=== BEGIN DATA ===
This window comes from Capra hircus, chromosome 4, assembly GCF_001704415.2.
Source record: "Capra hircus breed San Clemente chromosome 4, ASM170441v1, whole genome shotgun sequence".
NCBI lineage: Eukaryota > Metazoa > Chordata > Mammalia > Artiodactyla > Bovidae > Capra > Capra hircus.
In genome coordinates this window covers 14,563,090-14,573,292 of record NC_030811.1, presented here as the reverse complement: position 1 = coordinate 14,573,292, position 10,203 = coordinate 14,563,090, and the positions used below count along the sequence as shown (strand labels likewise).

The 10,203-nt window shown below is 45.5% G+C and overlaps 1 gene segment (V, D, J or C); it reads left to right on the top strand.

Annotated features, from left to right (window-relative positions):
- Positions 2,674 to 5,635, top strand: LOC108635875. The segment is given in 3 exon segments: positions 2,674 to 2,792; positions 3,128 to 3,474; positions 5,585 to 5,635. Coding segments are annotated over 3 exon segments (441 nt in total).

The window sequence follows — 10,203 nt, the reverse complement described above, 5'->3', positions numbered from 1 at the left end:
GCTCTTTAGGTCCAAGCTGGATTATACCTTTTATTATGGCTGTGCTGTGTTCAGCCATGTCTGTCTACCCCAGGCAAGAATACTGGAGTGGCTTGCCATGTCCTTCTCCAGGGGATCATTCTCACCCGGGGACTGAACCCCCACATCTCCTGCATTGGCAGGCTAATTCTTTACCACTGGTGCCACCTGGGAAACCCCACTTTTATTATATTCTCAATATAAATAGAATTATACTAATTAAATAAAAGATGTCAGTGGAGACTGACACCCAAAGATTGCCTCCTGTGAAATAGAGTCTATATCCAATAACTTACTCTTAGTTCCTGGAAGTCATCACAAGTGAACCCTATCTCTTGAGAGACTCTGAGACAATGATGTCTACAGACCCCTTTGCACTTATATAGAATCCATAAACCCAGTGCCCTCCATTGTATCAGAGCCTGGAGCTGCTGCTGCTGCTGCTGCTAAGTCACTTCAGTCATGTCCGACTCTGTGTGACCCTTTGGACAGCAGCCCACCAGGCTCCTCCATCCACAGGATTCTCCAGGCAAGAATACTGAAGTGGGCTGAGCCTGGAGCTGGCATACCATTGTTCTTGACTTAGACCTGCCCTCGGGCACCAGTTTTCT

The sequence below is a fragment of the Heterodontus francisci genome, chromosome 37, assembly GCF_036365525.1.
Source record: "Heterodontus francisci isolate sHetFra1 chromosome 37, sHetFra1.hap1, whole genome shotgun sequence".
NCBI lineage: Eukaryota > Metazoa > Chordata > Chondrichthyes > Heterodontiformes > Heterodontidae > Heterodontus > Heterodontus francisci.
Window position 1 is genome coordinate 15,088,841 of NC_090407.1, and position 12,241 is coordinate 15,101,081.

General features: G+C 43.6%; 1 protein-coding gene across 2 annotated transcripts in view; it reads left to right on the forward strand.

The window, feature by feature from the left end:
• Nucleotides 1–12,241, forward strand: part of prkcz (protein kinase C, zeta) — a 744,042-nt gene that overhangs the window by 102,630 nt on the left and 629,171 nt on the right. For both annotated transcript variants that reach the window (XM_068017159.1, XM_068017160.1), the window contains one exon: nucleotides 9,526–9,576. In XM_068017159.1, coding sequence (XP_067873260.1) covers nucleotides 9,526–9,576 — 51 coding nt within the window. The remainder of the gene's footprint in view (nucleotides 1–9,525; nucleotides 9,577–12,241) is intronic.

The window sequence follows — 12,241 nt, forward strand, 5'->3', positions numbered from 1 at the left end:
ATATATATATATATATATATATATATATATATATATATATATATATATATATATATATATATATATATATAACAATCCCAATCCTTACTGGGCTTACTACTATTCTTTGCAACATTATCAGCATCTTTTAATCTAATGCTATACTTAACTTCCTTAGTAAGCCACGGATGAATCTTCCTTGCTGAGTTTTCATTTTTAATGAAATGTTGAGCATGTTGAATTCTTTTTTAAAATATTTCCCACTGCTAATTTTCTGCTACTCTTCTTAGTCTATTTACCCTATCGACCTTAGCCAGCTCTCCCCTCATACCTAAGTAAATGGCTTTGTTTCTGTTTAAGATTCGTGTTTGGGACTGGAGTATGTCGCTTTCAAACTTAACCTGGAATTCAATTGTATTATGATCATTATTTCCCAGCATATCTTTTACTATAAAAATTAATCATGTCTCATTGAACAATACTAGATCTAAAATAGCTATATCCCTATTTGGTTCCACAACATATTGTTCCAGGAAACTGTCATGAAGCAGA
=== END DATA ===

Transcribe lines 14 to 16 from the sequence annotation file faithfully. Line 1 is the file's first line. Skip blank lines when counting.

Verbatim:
General features: G+C 43.6%; 1 protein-coding gene across 2 annotated transcripts in view; it reads left to right on the forward strand.

The window, feature by feature from the left end:
• Nucleotides 1–12,241, forward strand: part of prkcz (protein kinase C, zeta) — a 744,042-nt gene that overhangs the window by 102,630 nt on the left and 629,171 nt on the right. For both annotated transcript variants that reach the window (XM_068017159.1, XM_068017160.1), the window contains one exon: nucleotides 9,526–9,576. In XM_068017159.1, coding sequence (XP_067873260.1) covers nucleotides 9,526–9,576 — 51 coding nt within the window. The remainder of the gene's footprint in view (nucleotides 1–9,525; nucleotides 9,577–12,241) is intronic.